Tableau is a popular tool. It's cost-effective, easy-to-learn, and makes data viz and reporting look sexy.
More and more companies are investing in Tableau as well. From 2015 until its purchase by Salesforce, Tableau's revenue grew approximately 77%.
It also has a huge following among data professionals. Tableau User Groups – once small niche events – are filled with individuals who not only see Tableau as a job skill, but an outright hobby.
This excitement and growing talent base has led many employers to ask themselves – should I hire a tableau developer?
Well, just like most questions in data science, the answer is a solid “it depends.” You need to answer three key questions before you invest in a tableau developer.
Question #1: Is Your Team Ready for Role Specialization?
I write in my upcoming book, How to Manage a Successful Data Team, that many companies don't consider work volume before determining roles. They'll hire too many specialists when they really need more generalists.
A generalist is someone who is the “jack-of-all-trades” but “master-of-none.” They do little web analytics, database development, and Tableau development, but they won't excel in one area. They'll usually have a generic job title, such as analyst or BI developer.
A specialist includes roles such as web analyst, data engineer, database developer, and tableau developer. As you can imagine, the specialists will be really good at their skill set, but weak in other areas.
Many companies early in their data analytics journey hire too many specialists or the wrong kinds of specialists. That’s particularly true of tableau developers.
For example, a team may be early in their data analytics practice. They don't have any tracking or databases built. Their end goal is to build automated dashboards. So they decide to hire a web tracking developer, a database developer, and a tableau developer at the beginning.
The problem is that tableau development can't start until the other two roles finish their work first. Until the tableau developer has the web tracking system built and the data is extracted to a database, there's not much they can do.
A tableau developer's salary ranges anywhere from $60k to 90k a year. So that's a huge waste of money to pay someone to wait on standby.
In this scenario, I suggest cross training your existing employees on Tableau. It'll be cheaper and more efficient than creating a separate role. Once your team's volume increases and you have weekly requests for Tableau dashboards, you can create a specialized role.
The other option is to hire a tableau contractor or freelancer. Someone who can build your dashboards only when you’re ready for them.
Question #2: Do You Have Good Data Quality?
Many executives don't realize how many data quality issues they must fix before they invest in Tableau. That's because their existing reports are manually compiled, often in PowerPoint and Excel spreadsheets. The analysts who build these manual reports cleanse the data quality issues before any executive or stakeholder ever sees them, which means the executives don't even know they exist.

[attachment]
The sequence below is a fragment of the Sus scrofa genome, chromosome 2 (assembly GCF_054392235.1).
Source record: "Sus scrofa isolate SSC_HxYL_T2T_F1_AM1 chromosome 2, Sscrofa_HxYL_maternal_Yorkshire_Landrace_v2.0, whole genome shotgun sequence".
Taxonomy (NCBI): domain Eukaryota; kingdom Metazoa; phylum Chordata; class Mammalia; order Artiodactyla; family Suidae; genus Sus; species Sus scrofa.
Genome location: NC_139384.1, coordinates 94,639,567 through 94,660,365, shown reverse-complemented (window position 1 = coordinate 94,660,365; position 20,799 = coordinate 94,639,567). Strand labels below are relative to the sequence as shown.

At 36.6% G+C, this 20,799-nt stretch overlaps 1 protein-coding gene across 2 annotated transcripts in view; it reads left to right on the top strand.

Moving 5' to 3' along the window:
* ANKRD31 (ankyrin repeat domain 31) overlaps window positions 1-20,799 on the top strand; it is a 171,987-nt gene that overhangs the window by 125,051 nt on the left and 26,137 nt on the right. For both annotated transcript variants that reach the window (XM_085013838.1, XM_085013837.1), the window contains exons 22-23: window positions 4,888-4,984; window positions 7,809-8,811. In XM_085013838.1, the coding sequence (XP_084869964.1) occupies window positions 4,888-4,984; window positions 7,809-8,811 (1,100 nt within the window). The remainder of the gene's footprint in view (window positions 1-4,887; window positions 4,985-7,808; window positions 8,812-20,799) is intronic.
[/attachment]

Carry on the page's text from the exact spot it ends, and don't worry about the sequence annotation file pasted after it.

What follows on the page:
These data quality issues become a challenge to fix when you automate these reports using Tableau. Whenever you build an automated report, the data quality issues are automated with it. That means the analyst can no longer fix the data quality issues with a scalable solution. This issue will become even larger as more data funnels into the dashboards.
This often leads to a backlash against the automated Tableau dashboards. Since many key stakeholders start to notice data quality issues in their reporting, they blame Tableau and the reporting team. That’s ironic because the data quality issues usually begin way earlier in the data journey, but they're only noticed in the reports since those are the most visible platform to stakeholders.
There's little the tableau developer can do to fix these issues. Most data quality issues are caused by operational failures. That means the data is ruined before it even reaches the dashboard. There's only so many case statements a tableau developer can write before you lose the benefits of Tableau.
For that reason, you must fix any processes that impact data quality before automating reports with Tableau. Otherwise, it's a waste of effort once the stakeholders catch on to the inaccuracies.
Question #3: Are You Using Tableau As a Substitute For Real Analysis?
The last big question you should ask yourself is whether you’re using Tableau for the right purposes. More specifically, are you using it for report automation or as a substitute for real analysis?
Almost every sane stakeholder out there will tell you that they want insights from their data. Sadly, there’s a limit to what Tableau can deliver here. Tableau does free up the analysts time by automating redundant KPI reports, but it does not replace other analysis tools, such as R and Excel.
Unfortunately, this benefit is often lost on companies that invest in Tableau. They'll focus too much on building a dashboard to answer every possible business question a stakeholder may ask.
I call this the “reporting trap” and you can read about how to escape it here.
What companies really need to do is automate simpler reports with Tableau. They can then devote time to good old fashioned analysis projects – one with a real business question or a hypothesis to test.
However, don't assume a tableau specialist can deliver these traditional analysis projects. The tools and skills of a data analyst (or scientist) include statistics, R or Python, SQL, Excel, and some presentation skills. Many tableau specialists simply don't have these skills.
Don't get me wrong, I think Tableau is a handy add-on skill for data analysts. Analysts can use the data visualizations in Tableau to tell a story to the stakeholder and help make insights more understandable, but it's not the most important skill for a data analyst.